Relevance or Permission
One of the discussions that surrounds email marketing is whether relevance trumps permission or permission trumps relevance. I believe this entire discussion is built on a false dichotomy.
Sending relevant email is important. Not only do recipients expect mail to be relevant, but the ISPs often make delivery decisions on how relevant their users find your mail. Marketers that send too much irrelevant mail find themselves struggling to get inbox placement.
Permission makes sending relevant mail all that much easier. Sure, really good marketers can probably collect, purchase, beg, borrow and steal enough information to know that their unsolicited email is relevant. But how many marketers are actually that good?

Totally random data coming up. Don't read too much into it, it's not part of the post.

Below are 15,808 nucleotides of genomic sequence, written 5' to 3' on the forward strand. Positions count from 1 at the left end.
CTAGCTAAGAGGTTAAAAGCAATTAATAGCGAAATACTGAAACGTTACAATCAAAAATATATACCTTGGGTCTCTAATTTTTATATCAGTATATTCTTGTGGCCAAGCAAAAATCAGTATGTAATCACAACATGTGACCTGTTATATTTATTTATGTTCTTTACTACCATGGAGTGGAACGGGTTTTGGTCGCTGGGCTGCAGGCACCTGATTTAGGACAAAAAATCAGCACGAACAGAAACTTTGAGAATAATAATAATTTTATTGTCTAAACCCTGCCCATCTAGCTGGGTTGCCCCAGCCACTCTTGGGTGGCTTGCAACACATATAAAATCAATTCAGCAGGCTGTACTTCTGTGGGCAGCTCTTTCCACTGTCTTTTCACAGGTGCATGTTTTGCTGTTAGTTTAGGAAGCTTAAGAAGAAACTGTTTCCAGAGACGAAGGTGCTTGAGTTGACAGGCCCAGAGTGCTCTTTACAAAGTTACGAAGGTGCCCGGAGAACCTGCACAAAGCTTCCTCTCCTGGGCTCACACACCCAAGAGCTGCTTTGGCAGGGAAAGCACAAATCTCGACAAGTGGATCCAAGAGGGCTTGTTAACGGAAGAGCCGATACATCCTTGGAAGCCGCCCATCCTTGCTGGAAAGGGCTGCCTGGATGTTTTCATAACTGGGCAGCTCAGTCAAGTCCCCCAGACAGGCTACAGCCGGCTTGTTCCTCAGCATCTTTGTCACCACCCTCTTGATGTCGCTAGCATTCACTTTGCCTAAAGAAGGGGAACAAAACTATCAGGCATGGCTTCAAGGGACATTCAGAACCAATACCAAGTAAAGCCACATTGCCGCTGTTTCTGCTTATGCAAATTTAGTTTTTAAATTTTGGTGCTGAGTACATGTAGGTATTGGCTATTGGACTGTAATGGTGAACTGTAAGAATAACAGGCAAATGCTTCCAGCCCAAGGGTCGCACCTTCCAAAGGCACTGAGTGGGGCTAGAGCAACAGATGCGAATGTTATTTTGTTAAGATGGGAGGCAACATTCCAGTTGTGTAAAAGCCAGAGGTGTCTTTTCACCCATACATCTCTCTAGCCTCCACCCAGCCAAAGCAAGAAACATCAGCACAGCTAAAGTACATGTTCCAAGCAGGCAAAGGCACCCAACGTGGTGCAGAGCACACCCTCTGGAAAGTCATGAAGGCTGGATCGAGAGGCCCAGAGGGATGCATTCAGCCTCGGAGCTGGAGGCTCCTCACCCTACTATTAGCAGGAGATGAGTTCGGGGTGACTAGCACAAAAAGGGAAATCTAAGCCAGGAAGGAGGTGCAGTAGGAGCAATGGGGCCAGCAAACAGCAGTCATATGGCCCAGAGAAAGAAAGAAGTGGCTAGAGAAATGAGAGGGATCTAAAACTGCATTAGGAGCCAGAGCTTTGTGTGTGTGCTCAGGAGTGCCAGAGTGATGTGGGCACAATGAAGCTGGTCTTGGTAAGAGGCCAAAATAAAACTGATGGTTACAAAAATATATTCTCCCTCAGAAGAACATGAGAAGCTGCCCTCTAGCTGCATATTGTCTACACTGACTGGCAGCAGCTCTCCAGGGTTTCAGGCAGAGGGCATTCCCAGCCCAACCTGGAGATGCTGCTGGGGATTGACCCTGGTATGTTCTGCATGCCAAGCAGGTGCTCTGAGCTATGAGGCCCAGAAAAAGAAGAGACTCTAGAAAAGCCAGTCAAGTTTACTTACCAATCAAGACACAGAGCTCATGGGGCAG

My experience suggest that most marketers aren’t that good. They don’t segment their permission based lists to send relevant mail. They’re certainly not going to segment their non-permission based lists to send relevant mail.
Macy’s, for instance, decided that I would find their Bloomingdales mail relevant. I didn’t, and unsubscribed from both publications, after registering a complaint with their ESP. Had Macy’s asked about sending me Bloomies mail I wouldn’t have opted-in, but I probably wouldn’t have unsubbed from Macy’s mail, too.
So what’s your stand? Does relevance trump permission? Or does permission trump relevance? How much relevant, unsolicited mail do you get? How much irrelevant permission based mail do you get? And what drives you to unsubscribe from a permission based list?